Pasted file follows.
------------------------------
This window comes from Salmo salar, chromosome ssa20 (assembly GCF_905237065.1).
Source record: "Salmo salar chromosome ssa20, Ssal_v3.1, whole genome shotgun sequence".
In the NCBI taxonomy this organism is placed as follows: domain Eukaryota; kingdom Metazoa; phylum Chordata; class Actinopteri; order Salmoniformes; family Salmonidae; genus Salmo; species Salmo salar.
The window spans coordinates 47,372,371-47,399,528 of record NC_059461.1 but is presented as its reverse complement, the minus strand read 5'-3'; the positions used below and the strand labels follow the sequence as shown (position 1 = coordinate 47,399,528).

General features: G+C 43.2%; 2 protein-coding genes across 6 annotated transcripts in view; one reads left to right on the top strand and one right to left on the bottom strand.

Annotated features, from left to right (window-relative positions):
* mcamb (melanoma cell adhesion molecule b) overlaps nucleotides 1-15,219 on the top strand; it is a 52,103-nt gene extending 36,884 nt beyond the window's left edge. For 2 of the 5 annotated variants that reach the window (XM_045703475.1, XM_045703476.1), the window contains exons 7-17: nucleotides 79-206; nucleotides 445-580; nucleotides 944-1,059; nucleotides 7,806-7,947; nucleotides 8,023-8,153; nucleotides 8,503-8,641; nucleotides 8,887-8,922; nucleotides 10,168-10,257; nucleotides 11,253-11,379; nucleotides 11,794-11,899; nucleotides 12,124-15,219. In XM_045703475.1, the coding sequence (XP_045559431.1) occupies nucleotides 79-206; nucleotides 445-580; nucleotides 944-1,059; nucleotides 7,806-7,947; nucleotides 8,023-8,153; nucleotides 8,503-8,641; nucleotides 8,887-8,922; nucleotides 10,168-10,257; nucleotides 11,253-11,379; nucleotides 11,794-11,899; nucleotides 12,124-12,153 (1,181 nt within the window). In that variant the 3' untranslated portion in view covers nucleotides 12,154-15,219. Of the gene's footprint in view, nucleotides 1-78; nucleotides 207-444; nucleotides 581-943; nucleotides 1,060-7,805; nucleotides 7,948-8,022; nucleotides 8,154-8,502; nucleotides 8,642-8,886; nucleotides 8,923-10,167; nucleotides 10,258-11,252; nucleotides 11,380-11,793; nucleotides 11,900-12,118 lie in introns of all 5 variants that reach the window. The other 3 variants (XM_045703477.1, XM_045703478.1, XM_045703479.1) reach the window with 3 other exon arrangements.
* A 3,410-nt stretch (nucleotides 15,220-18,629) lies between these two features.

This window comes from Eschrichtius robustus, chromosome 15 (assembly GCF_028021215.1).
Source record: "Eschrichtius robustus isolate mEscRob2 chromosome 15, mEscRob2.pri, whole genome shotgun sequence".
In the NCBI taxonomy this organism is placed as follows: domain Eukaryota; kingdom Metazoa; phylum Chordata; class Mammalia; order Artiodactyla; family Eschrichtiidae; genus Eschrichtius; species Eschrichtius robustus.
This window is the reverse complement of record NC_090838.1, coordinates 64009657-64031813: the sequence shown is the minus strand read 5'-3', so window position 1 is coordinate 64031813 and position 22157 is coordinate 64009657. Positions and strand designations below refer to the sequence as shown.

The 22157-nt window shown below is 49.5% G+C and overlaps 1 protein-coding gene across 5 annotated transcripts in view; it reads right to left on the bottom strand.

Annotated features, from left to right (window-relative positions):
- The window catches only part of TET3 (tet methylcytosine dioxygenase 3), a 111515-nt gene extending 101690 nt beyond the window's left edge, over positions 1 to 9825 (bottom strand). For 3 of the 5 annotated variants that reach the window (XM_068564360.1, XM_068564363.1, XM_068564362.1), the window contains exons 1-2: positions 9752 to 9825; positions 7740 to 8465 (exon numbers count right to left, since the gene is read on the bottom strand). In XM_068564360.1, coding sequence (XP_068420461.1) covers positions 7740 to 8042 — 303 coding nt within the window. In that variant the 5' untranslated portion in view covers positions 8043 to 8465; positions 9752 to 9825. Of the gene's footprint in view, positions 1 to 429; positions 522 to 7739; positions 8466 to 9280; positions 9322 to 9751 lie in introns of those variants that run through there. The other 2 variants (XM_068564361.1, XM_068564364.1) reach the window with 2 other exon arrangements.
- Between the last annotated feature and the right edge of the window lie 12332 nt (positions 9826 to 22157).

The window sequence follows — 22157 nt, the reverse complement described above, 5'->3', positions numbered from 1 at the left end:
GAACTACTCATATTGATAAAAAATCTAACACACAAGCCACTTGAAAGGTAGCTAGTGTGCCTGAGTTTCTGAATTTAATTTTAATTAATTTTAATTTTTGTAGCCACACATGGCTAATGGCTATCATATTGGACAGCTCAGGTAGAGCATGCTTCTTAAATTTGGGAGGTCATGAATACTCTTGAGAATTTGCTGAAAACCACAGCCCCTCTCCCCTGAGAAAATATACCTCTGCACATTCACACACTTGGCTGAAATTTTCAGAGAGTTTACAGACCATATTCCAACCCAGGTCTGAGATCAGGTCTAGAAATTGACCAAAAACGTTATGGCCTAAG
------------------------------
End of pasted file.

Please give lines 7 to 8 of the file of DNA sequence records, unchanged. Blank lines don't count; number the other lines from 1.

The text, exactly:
* mcamb (melanoma cell adhesion molecule b) overlaps nucleotides 1-15,219 on the top strand; it is a 52,103-nt gene extending 36,884 nt beyond the window's left edge. For 2 of the 5 annotated variants that reach the window (XM_045703475.1, XM_045703476.1), the window contains exons 7-17: nucleotides 79-206; nucleotides 445-580; nucleotides 944-1,059; nucleotides 7,806-7,947; nucleotides 8,023-8,153; nucleotides 8,503-8,641; nucleotides 8,887-8,922; nucleotides 10,168-10,257; nucleotides 11,253-11,379; nucleotides 11,794-11,899; nucleotides 12,124-15,219. In XM_045703475.1, the coding sequence (XP_045559431.1) occupies nucleotides 79-206; nucleotides 445-580; nucleotides 944-1,059; nucleotides 7,806-7,947; nucleotides 8,023-8,153; nucleotides 8,503-8,641; nucleotides 8,887-8,922; nucleotides 10,168-10,257; nucleotides 11,253-11,379; nucleotides 11,794-11,899; nucleotides 12,124-12,153 (1,181 nt within the window). In that variant the 3' untranslated portion in view covers nucleotides 12,154-15,219. Of the gene's footprint in view, nucleotides 1-78; nucleotides 207-444; nucleotides 581-943; nucleotides 1,060-7,805; nucleotides 7,948-8,022; nucleotides 8,154-8,502; nucleotides 8,642-8,886; nucleotides 8,923-10,167; nucleotides 10,258-11,252; nucleotides 11,380-11,793; nucleotides 11,900-12,118 lie in introns of all 5 variants that reach the window. The other 3 variants (XM_045703477.1, XM_045703478.1, XM_045703479.1) reach the window with 3 other exon arrangements.
* A 3,410-nt stretch (nucleotides 15,220-18,629) lies between these two features.